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How to Improve the Process of Defining Legal Scope: The Case of Levenfeld Pearlstein (Part 1 of 2)


January 14, 2016

Read Time

4 minutes


By Gary Richards and Jim Hassett         

From the time we started working with lawyers on LPM, scope definitions and negotiations have always been important elements of our training and coaching. But after we completed this research, LegalBizDev principal Gary Richards decided to develop a new course entitled "How to Define Legal Scope and Negotiate Changes," which focuses exclusively on these most critical areas. The final product was a highly interactive half-day workshop built around brief overviews of key concepts and seven hands-on exercises.

For example, in the first exercise each participant is very simply asked to: "Write the client’s objectives for a matter you are now working on." An answer sheet handed out for the following discussion lists 21 questions lawyers could ask to better refine their understanding, including:

  • How does the client define success?
  • Are several outcomes acceptable?
  • Are there other stakeholders in your organization who will be affected by the outcome of this matter?
  • Do you have any particular fears or concerns about special risks in this matter?
  • Can you envision anything that you or others in your organization could do to help ensure success for this matter?
  • If, unexpectedly, your objectives for this matter become unattainable, what would you do?

The second to sixth exercises build on this foundation, and culminate in a seventh and final exercise which requires each lawyer to develop a personal action plan to apply improved scoping concepts immediately in their practice.

When Angela Hickey, the Chief Executive Officer of Levenfeld Pearlstein heard about this course, she quickly decided that it could help the firm provide greater value to its clients. She scheduled two sessions on successive days last October, each for the maximum class size of 20 lawyers, so that it would be available to all 40 of the partners in the firm.

While some LegalBizDev clients see this course as the first step in implementing LPM, Levenfeld Pearlstein had already been working on LPM for several years, including a SharePoint/Handshake dashboard reporting system that was implemented in 2011 to help streamline processes, and hiring Eliot Levy in 2013 as the firm’s first Manager of Process Improvement.

The goals of our scope course were completely consistent with "The LP Way" – the firm's "model for creating an unparalleled client experience at an exceptional value." As Hickey explained in an interview: "One hallmark of excellent client experience in any setting is to appropriately manage expectations: No surprises, no surprises, no surprises!"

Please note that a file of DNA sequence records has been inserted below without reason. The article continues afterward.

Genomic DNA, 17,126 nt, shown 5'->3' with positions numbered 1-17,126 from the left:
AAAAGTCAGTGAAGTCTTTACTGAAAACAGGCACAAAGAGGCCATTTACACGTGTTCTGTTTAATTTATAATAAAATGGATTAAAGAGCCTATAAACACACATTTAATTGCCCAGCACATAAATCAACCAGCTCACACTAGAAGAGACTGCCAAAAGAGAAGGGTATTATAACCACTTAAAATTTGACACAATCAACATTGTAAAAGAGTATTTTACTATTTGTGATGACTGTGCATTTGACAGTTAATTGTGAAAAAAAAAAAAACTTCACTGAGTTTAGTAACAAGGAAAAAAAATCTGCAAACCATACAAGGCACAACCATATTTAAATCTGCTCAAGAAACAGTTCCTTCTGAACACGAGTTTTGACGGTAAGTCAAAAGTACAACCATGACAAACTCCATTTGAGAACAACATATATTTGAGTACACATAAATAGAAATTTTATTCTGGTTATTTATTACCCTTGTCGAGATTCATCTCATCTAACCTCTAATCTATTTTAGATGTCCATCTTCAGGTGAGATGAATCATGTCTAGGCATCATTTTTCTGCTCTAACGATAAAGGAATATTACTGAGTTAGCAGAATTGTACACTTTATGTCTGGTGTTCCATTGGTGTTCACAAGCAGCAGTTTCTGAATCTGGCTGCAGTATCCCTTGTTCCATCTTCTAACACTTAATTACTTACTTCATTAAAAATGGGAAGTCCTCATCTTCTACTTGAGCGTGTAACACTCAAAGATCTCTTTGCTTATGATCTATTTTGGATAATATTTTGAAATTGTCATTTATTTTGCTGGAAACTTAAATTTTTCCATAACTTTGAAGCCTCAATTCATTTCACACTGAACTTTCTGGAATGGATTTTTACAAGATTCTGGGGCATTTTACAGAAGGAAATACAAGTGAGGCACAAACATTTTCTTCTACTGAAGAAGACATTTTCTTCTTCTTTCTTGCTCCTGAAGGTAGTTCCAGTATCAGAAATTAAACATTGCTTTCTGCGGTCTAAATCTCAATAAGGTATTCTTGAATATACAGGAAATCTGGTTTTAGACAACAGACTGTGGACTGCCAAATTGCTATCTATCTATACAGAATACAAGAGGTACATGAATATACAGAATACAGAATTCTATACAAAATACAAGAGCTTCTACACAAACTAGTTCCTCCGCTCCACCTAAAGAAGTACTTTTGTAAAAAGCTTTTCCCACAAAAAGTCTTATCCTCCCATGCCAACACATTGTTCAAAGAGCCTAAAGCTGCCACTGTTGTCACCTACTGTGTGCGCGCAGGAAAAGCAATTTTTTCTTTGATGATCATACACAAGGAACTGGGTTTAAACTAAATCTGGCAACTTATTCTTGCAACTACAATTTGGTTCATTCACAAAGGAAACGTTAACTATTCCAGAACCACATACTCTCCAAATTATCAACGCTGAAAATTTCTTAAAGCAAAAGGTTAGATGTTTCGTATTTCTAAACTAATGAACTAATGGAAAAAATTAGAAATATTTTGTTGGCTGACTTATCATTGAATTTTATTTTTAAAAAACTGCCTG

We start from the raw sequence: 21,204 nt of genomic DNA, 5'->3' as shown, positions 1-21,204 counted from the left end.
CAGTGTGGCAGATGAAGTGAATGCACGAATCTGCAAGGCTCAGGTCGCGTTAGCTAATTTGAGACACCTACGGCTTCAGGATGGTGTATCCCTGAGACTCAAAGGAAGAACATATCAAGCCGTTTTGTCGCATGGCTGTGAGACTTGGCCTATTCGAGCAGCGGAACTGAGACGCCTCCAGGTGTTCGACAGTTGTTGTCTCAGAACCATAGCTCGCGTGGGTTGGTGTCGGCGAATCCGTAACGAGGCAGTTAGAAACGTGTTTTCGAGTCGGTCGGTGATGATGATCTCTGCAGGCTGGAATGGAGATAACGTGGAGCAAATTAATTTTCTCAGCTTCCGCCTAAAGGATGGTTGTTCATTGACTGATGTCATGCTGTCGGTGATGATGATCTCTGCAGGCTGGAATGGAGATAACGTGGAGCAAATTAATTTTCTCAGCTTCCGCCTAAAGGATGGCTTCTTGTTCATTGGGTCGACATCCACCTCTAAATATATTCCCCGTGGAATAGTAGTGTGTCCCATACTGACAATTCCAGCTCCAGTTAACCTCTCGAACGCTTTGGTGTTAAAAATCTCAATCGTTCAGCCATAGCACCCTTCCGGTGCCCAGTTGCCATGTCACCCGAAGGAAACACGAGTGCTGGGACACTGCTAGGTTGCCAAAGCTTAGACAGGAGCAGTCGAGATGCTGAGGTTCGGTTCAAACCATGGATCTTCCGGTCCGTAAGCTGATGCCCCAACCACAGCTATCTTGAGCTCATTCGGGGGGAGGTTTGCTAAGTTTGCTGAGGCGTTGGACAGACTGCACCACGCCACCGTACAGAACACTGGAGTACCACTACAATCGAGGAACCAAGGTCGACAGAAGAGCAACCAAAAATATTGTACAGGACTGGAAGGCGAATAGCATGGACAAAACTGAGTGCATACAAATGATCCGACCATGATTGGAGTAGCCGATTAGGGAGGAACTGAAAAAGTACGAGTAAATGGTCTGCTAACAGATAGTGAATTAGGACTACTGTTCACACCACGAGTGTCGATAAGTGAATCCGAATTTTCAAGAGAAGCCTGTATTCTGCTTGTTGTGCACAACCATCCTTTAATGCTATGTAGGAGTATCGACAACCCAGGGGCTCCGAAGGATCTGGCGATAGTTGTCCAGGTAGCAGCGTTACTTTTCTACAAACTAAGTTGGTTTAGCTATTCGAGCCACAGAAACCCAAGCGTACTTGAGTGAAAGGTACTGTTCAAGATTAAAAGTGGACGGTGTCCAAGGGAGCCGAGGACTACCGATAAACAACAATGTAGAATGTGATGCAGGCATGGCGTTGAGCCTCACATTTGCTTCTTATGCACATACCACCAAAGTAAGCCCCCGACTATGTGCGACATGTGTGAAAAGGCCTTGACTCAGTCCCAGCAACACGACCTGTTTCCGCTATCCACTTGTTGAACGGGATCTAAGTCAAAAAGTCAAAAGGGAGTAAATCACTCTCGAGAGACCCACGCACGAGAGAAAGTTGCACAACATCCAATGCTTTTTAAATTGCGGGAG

The results could be seen within days of the workshops, and have continued to mount in the months since. For example Marc Fineman, chair of the firm’s Intellectual Property Group, commented that:

When looking at the client’s objective of a matter, it’s important to focus on the work that the client expects rather than just the work that the attorney expects to perform. At the start of a matter, there can be a very big disconnect between these two things. There needs to be a meeting of the minds where both the client and the attorney understand the client’s objectives and the work that is necessary to achieve those objectives. To achieve that meeting of the minds, lawyers need to do a better job probing clients and asking numerous questions to identify and understand the client’s objectives. One way to accomplish that is to reference the list of 21 questions used during the first exercise in the workshop. I now have that list on the bulletin board in my office for easy access when talking with clients.

This leads to a next obvious step of:

…being more specific in engagement letters. If, based on the answers to the questions you asked, you can lay out a fairly specific scope of work for the matter team, write it down and put it in the engagement letter, too. Doing that at the start sets expectations properly. If it is laid out in detail and the client agrees and signs the engagement letter indicating their agreement, it shows that everybody is on board with the scope, the work and the cost..

The entire process, Fineman continued, has led to a new emphasis on the fact that:

Good communication is needed throughout the course of a matter. After attending the workshop, one thing I have done for certain clients is to send along with their invoices a cover memo that essentially presents a bullet point summary of matters covered by the invoice, the progress of each matter and the expected remaining fees for each matter. This allows me to explain not only that the bill was X dollars this month but this is why, and this is what you should expect. Communications around invoices provide a great opportunity to provide regular updates to clients and to invite clients to talk about any issues.


To view part 2, please click here

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